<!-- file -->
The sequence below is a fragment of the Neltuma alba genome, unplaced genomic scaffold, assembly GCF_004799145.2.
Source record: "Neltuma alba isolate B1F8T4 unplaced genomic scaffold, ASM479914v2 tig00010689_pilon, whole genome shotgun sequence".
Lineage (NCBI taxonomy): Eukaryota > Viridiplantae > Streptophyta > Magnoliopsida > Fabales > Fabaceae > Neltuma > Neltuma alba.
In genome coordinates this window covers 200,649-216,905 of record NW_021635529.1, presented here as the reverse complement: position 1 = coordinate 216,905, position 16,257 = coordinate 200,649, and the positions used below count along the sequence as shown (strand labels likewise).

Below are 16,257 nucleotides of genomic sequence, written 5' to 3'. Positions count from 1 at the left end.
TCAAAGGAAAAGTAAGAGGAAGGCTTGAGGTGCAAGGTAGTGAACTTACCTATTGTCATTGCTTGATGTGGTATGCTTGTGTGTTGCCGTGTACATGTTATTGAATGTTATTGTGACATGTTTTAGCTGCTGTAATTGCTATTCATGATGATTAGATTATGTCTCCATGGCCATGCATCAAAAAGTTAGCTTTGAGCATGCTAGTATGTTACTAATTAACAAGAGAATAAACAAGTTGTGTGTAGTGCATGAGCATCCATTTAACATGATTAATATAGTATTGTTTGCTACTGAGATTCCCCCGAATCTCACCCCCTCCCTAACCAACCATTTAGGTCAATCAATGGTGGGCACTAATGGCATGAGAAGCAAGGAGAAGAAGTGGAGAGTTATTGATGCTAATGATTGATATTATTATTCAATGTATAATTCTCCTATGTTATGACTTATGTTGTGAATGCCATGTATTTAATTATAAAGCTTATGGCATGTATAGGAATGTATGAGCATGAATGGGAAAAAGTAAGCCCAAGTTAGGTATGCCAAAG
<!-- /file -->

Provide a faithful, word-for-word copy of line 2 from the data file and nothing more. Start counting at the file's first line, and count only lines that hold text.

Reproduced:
Source record: "Neltuma alba isolate B1F8T4 unplaced genomic scaffold, ASM479914v2 tig00010689_pilon, whole genome shotgun sequence".